Perhaps that was the fight the whole time … to be present with our loved ones, smile when possible, and laugh in the faces of our opponents.
Husband of a woman with CF
Ray Poole is married to Rebecca, who was born with cystic fibrosis. He became involved with the Cystic Fibrosis Foundation and was named “Milwaukee's Finest” in 2013. He is currently a member of the Cincinnati CF Foundation leadership board and serves as the chair for Tomorrow's Leaders. He holds a bachelor's degree in mechanical and materials engineering and a master's in business administration. Ray has recently worked as an engineering manager and product manager in the electrical industry. To find his book, Lessons From a CF Cornerman, TEDx talk, or Hospital Comfort Kit, visit CFcornerman.com.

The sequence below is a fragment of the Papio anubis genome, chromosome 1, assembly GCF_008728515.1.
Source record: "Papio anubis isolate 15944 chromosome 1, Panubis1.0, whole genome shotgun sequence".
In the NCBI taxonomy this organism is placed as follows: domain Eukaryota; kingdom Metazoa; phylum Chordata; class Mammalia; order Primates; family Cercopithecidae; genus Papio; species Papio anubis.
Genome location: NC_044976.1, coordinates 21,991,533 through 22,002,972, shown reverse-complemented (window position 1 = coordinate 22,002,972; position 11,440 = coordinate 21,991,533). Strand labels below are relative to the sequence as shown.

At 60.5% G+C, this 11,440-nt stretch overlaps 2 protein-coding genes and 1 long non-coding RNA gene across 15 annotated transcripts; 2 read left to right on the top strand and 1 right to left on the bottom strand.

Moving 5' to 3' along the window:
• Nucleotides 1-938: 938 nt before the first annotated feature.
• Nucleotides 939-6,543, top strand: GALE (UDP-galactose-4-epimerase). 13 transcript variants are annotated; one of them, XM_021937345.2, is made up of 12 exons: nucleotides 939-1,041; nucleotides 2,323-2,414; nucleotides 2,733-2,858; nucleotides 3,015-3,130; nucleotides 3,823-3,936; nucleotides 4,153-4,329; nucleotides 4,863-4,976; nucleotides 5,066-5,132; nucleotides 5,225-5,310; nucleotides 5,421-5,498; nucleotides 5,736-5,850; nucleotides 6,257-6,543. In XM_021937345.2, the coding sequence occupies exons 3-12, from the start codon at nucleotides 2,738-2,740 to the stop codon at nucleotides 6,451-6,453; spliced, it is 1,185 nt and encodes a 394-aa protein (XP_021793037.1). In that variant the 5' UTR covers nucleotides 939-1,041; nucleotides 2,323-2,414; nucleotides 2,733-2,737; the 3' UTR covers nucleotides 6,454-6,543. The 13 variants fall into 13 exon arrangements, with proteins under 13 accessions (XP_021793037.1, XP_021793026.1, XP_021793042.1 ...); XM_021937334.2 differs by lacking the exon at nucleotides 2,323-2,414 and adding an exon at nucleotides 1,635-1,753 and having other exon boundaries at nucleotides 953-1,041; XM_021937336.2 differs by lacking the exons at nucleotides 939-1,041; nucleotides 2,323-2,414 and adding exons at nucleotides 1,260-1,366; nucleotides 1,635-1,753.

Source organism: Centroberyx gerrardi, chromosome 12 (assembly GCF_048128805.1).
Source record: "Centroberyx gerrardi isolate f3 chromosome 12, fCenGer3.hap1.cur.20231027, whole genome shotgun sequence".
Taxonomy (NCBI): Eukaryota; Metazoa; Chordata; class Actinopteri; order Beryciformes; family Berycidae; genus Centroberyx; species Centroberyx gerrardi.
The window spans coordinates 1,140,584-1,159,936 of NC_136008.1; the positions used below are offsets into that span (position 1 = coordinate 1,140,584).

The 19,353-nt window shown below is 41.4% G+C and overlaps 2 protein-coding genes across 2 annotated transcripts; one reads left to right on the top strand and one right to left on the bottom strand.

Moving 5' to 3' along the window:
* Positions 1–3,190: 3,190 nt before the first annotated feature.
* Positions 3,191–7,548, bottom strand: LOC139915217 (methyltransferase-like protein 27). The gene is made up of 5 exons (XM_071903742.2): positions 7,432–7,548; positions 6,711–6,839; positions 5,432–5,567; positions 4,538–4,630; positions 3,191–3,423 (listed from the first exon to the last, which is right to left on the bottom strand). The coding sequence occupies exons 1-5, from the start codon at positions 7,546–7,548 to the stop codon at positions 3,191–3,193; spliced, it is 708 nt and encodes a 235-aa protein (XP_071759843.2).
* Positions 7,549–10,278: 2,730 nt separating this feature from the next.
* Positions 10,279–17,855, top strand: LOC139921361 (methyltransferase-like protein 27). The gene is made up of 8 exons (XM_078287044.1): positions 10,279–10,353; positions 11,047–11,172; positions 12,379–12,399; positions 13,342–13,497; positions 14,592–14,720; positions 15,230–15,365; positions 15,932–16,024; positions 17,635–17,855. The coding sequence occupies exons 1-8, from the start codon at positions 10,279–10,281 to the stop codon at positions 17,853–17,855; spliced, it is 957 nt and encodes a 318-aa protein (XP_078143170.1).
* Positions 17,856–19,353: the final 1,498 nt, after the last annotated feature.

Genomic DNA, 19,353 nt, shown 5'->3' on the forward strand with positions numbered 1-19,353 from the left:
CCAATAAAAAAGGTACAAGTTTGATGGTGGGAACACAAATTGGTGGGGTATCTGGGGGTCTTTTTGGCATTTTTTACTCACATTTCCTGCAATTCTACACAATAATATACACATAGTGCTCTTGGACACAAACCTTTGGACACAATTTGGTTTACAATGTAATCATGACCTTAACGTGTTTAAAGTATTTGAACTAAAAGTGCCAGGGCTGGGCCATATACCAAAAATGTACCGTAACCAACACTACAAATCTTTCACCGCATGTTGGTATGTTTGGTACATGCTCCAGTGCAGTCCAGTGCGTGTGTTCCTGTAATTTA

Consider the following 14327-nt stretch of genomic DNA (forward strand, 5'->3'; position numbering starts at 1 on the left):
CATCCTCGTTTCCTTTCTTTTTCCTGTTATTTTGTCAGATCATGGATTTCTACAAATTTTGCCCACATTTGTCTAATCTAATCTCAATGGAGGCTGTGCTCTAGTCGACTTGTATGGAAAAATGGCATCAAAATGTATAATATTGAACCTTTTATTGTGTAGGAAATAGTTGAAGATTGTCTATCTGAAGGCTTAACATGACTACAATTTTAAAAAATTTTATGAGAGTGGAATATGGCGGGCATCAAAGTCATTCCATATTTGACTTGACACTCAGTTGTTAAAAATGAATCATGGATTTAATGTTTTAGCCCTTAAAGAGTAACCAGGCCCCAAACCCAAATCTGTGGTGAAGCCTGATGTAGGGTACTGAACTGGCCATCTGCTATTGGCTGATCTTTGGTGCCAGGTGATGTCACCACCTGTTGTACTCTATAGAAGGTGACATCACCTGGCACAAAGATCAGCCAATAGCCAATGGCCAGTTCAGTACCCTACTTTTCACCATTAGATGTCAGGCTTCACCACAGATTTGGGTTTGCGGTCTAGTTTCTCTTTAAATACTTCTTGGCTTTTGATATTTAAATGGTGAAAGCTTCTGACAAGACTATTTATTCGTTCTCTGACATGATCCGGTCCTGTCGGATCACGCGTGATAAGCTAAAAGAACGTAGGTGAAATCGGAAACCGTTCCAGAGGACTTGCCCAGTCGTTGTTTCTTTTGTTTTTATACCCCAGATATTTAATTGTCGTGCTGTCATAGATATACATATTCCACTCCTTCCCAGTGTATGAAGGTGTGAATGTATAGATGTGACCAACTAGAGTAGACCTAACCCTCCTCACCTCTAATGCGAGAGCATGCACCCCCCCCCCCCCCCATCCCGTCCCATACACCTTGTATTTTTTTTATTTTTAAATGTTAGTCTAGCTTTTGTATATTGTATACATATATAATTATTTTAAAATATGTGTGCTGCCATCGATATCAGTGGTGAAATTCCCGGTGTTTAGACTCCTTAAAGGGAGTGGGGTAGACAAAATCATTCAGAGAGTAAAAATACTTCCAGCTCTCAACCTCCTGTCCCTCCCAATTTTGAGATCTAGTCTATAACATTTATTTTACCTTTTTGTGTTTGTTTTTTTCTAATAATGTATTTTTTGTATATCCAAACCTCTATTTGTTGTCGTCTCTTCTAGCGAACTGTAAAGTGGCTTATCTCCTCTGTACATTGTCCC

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This site contains general information about cystic fibrosis, as well as personal insight from the CF community. Opinions and experiences shared by members of our community, including but not limited to people with CF and their families, belong solely to the blog post author and do not represent those of the Cystic Fibrosis Foundation, unless explicitly stated. In addition, the site is not intended as a substitute for treatment advice from a medical professional. Consult your doctor before making any changes to your treatment.